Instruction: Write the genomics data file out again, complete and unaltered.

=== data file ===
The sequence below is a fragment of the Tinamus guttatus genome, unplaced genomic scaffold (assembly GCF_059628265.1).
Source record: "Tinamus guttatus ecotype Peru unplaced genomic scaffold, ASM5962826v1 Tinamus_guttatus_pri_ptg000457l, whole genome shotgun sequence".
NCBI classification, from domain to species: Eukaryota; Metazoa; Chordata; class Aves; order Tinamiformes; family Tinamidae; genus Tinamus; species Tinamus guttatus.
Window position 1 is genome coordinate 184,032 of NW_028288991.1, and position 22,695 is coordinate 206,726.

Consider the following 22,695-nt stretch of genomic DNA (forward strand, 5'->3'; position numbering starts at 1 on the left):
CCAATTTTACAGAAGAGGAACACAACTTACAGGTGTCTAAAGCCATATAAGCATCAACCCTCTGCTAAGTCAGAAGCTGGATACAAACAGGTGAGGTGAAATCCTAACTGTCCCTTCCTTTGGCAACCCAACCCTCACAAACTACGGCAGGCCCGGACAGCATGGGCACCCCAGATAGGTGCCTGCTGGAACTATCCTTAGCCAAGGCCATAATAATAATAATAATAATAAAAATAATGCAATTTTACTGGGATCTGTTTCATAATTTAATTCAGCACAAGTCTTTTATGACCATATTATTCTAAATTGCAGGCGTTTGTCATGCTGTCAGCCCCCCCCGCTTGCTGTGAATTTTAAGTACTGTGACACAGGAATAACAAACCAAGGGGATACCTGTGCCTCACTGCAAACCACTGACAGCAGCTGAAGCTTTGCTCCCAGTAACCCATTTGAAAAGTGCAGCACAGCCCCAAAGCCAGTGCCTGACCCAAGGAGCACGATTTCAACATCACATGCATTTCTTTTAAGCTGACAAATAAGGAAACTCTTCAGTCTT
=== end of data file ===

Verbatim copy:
The sequence below is a fragment of the Tinamus guttatus genome, unplaced genomic scaffold (assembly GCF_059628265.1).
Source record: "Tinamus guttatus ecotype Peru unplaced genomic scaffold, ASM5962826v1 Tinamus_guttatus_pri_ptg000457l, whole genome shotgun sequence".
NCBI classification, from domain to species: Eukaryota; Metazoa; Chordata; class Aves; order Tinamiformes; family Tinamidae; genus Tinamus; species Tinamus guttatus.
Window position 1 is genome coordinate 184,032 of NW_028288991.1, and position 22,695 is coordinate 206,726.

Consider the following 22,695-nt stretch of genomic DNA (forward strand, 5'->3'; position numbering starts at 1 on the left):
CCAATTTTACAGAAGAGGAACACAACTTACAGGTGTCTAAAGCCATATAAGCATCAACCCTCTGCTAAGTCAGAAGCTGGATACAAACAGGTGAGGTGAAATCCTAACTGTCCCTTCCTTTGGCAACCCAACCCTCACAAACTACGGCAGGCCCGGACAGCATGGGCACCCCAGATAGGTGCCTGCTGGAACTATCCTTAGCCAAGGCCATAATAATAATAATAATAATAAAAATAATGCAATTTTACTGGGATCTGTTTCATAATTTAATTCAGCACAAGTCTTTTATGACCATATTATTCTAAATTGCAGGCGTTTGTCATGCTGTCAGCCCCCCCCGCTTGCTGTGAATTTTAAGTACTGTGACACAGGAATAACAAACCAAGGGGATACCTGTGCCTCACTGCAAACCACTGACAGCAGCTGAAGCTTTGCTCCCAGTAACCCATTTGAAAAGTGCAGCACAGCCCCAAAGCCAGTGCCTGACCCAAGGAGCACGATTTCAACATCACATGCATTTCTTTTAAGCTGACAAATAAGGAAACTCTTCAGTCTT